Sabbagh's book Palestine (2006) interweaves a history of Palestine from the 18th century, with . A Rum Affair: A True Story Of Botanical Fraud (1999) (about the botanical fraud perpetrated by John William Heslop-Harrison). Power into Art (2000).

A Rum Affair: A True Story Of Botanical Fraud (1999) (about the botanical fraud perpetrated by John William Heslop-Harrison).

A Rum Affair is an absorbing tale of scientific chicanery and academic intrigueâ?”critically acclaimed and a finalist for the Los Angeles TimesBook Prize. In the 1940s, the eminent British botanist John Heslop Harrison proposed a controversial theory: Species of plants on the islands off the west coast of Scotland, he said, had survived the last Ice Age. His premise flew in the face of evidence that the last advance of the ice sheets extended well south of mainland Scotland, but he said he had proofâ?”the plants and grasses found on the Isle of Rumâ?”that would make his name in the scientific world. Harrison didn't anticipate, however, the tenacious John Raven, an amateur botanist who boldly questioned whether these grasses were truly indigenous to the area, or whether they had been transported there and planted. What seems at first a minor infringement of academic honesty soon becomes an enthralling tale of rival scientists and fraudulent science, a skillful whodunit that, in the hands of the talented Sabbagh, joins the ranks of the best narrative nonfiction.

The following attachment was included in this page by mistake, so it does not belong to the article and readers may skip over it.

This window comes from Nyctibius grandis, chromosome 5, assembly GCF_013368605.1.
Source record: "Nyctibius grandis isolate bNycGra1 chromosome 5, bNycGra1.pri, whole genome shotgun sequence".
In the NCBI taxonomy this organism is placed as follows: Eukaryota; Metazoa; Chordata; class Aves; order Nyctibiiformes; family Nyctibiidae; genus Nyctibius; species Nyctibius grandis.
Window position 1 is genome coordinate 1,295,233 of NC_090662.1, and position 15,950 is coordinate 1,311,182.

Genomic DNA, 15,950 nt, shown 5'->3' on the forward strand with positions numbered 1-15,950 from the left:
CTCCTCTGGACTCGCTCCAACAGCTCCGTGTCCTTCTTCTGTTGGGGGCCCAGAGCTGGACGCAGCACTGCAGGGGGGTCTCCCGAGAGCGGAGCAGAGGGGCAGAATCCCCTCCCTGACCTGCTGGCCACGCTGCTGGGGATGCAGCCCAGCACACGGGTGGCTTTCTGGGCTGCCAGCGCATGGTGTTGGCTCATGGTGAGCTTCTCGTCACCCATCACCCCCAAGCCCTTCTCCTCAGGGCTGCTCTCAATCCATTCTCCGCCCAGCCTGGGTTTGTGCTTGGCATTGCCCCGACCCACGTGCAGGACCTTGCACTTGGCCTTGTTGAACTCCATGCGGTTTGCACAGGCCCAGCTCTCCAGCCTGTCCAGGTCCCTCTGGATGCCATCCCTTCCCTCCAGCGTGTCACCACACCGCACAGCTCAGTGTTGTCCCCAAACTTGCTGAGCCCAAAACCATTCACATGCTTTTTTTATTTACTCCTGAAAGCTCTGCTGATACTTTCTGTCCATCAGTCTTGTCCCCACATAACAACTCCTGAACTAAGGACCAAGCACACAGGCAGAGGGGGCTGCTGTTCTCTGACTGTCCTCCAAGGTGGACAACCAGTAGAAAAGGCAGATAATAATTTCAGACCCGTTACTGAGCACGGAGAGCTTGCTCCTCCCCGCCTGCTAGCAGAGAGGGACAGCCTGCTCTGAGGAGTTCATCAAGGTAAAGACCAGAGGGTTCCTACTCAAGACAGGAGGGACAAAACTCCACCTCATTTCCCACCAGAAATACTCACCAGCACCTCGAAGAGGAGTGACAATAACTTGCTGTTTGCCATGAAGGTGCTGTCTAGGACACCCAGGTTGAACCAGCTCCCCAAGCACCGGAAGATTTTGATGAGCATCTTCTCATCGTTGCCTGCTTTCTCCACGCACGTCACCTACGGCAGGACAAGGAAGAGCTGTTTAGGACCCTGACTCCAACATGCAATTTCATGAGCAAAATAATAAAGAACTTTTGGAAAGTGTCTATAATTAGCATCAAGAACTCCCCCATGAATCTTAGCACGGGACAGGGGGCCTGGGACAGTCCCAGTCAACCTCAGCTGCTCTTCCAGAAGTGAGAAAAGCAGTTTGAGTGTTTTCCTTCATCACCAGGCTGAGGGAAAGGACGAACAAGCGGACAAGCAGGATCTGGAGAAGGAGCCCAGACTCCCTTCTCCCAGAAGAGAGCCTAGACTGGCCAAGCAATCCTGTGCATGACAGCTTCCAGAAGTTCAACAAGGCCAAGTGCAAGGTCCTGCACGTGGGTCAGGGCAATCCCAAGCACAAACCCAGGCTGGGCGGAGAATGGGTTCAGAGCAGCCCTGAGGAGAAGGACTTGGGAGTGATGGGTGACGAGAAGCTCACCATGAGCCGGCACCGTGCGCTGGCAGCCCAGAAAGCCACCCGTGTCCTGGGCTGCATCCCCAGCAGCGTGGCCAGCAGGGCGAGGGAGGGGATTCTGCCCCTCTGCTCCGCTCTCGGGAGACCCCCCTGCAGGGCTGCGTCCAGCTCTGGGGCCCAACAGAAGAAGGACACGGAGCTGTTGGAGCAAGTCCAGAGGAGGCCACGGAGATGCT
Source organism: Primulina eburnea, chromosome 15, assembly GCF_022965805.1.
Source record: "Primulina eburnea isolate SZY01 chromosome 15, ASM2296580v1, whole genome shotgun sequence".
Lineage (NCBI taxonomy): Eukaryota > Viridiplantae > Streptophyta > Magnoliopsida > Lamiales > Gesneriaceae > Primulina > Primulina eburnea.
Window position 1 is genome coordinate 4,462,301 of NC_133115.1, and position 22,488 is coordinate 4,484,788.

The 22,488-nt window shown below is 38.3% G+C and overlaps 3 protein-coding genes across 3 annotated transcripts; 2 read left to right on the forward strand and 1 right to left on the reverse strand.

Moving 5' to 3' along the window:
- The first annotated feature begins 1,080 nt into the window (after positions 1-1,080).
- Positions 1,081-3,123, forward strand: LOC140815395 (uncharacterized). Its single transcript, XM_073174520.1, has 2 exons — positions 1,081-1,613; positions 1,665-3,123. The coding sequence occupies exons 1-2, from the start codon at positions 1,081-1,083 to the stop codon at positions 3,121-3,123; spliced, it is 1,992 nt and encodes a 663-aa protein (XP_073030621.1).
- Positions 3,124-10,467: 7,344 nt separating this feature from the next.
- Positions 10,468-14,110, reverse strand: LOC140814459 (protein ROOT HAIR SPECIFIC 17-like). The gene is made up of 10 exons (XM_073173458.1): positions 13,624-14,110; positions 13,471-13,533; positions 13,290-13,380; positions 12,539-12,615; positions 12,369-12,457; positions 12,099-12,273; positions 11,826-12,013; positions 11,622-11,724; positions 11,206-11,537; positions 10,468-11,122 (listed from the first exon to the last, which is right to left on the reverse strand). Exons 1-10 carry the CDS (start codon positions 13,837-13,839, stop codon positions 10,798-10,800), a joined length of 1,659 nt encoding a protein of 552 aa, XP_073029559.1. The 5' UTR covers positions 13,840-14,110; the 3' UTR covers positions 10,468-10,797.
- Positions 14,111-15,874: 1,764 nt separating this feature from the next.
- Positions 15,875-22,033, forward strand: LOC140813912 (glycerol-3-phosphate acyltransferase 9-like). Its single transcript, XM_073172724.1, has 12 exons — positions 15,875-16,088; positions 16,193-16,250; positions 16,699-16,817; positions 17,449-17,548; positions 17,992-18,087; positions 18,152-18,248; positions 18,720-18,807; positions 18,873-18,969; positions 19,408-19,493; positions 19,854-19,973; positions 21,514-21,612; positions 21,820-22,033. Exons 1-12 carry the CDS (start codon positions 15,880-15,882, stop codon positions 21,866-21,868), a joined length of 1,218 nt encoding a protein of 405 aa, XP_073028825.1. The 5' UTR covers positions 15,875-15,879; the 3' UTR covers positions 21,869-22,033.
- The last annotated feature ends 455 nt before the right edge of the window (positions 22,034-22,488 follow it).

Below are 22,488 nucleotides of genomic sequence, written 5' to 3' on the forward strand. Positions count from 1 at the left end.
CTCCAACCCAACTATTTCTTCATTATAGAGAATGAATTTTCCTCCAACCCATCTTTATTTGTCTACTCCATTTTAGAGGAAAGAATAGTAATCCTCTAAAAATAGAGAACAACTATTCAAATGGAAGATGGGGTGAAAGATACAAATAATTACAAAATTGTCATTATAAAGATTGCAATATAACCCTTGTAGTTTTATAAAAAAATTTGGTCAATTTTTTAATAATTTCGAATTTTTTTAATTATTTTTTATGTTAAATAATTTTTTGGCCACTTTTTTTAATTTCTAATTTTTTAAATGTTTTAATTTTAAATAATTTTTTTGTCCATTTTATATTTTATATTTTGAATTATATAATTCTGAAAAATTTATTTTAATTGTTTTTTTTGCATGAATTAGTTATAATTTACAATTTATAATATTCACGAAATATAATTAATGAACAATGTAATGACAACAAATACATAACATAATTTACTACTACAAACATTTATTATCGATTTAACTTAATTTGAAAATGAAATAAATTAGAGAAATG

• This is another of many cases of fraud to prove some theory of evolution. Heslop-Harrison recognized the major problems with Darwinian evolution and, in response, attempted to substitute his own theory, as did many other scientists of the time. In the end, he was a supporter of a semi-Lamarckian process of evolution and used his experiments with moths and sawflies to attempt to support his theory. According to researcher Michael A. Salmon Heslop-Harrison claimed to have experimental evidence that physical changes in the life of a moth or sawfly could be passed on to its progeny. One example was Heslop-Harrison believed that melanism resulted from the effect of pollution on individual moths. This somehow altered their genes, which were passed on to their offspring. When others attempted to repeat his experiment, they always came up with different results. Fellow botanist, R.B. Cooke, accompanied Heslop-Harrison on many of his expeditions. Cooke's impressions of Heslop-Harrison claims include: "August 1936: I was shown a dozen or so scattered plants growing in a small piece of disturbed stony peaty ground ... I could not find a single plant of the Juncus ... apart from this piece of ground despite many hours search over ground in the vicinity which looked similar ..." Writing to George Taylor in 1955, Cooke said: "You may say what fools [Heslop-]Harrison must have thought us to be, or rather I should say I was. It was a very sad chapter in my life to be so taken in" by Hislop-Harrison's claims. In short, the evidence was planted in an attempt to prove one aspect of a theory of evolution, in this case related to the extent of the ice age (p. 21). In some ways this case parallels the Piltdown forgery. His book goes into more detail on the affair to Darwinism pages 176-183 and 235.